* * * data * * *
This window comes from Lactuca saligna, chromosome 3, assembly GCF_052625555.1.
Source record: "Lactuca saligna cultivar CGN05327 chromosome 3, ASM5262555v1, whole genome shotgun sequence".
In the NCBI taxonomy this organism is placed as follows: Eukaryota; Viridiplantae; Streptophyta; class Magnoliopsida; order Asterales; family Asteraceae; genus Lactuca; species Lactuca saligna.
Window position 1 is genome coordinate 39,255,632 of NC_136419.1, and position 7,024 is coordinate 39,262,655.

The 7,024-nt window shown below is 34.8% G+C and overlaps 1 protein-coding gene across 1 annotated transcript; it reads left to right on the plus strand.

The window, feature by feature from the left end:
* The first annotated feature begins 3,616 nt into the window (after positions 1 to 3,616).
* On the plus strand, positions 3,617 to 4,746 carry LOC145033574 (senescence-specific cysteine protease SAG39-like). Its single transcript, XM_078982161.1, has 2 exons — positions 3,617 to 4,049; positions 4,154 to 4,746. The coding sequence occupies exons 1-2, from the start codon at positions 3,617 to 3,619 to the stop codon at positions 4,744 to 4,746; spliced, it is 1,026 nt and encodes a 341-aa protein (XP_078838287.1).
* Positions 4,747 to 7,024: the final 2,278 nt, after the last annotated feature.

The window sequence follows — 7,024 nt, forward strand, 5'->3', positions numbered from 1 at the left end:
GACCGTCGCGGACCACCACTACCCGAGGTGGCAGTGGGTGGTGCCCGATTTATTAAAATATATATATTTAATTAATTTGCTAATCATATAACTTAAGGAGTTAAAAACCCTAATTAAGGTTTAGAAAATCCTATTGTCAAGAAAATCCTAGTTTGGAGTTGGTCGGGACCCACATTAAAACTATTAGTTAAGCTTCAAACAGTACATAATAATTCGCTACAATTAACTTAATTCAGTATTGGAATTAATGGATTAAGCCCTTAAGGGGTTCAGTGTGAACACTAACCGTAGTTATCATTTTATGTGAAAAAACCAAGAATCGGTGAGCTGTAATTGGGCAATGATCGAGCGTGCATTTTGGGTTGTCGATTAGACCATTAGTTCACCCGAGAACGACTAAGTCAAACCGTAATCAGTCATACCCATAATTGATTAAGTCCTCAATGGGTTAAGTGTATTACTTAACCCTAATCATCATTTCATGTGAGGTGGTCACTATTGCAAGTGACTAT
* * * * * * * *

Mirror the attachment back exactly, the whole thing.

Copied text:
This window comes from Lactuca saligna, chromosome 3, assembly GCF_052625555.1.
Source record: "Lactuca saligna cultivar CGN05327 chromosome 3, ASM5262555v1, whole genome shotgun sequence".
In the NCBI taxonomy this organism is placed as follows: Eukaryota; Viridiplantae; Streptophyta; class Magnoliopsida; order Asterales; family Asteraceae; genus Lactuca; species Lactuca saligna.
Window position 1 is genome coordinate 39,255,632 of NC_136419.1, and position 7,024 is coordinate 39,262,655.

The 7,024-nt window shown below is 34.8% G+C and overlaps 1 protein-coding gene across 1 annotated transcript; it reads left to right on the plus strand.

The window, feature by feature from the left end:
* The first annotated feature begins 3,616 nt into the window (after positions 1 to 3,616).
* On the plus strand, positions 3,617 to 4,746 carry LOC145033574 (senescence-specific cysteine protease SAG39-like). Its single transcript, XM_078982161.1, has 2 exons — positions 3,617 to 4,049; positions 4,154 to 4,746. The coding sequence occupies exons 1-2, from the start codon at positions 3,617 to 3,619 to the stop codon at positions 4,744 to 4,746; spliced, it is 1,026 nt and encodes a 341-aa protein (XP_078838287.1).
* Positions 4,747 to 7,024: the final 2,278 nt, after the last annotated feature.

The window sequence follows — 7,024 nt, forward strand, 5'->3', positions numbered from 1 at the left end:
GACCGTCGCGGACCACCACTACCCGAGGTGGCAGTGGGTGGTGCCCGATTTATTAAAATATATATATTTAATTAATTTGCTAATCATATAACTTAAGGAGTTAAAAACCCTAATTAAGGTTTAGAAAATCCTATTGTCAAGAAAATCCTAGTTTGGAGTTGGTCGGGACCCACATTAAAACTATTAGTTAAGCTTCAAACAGTACATAATAATTCGCTACAATTAACTTAATTCAGTATTGGAATTAATGGATTAAGCCCTTAAGGGGTTCAGTGTGAACACTAACCGTAGTTATCATTTTATGTGAAAAAACCAAGAATCGGTGAGCTGTAATTGGGCAATGATCGAGCGTGCATTTTGGGTTGTCGATTAGACCATTAGTTCACCCGAGAACGACTAAGTCAAACCGTAATCAGTCATACCCATAATTGATTAAGTCCTCAATGGGTTAAGTGTATTACTTAACCCTAATCATCATTTCATGTGAGGTGGTCACTATTGCAAGTGACTAT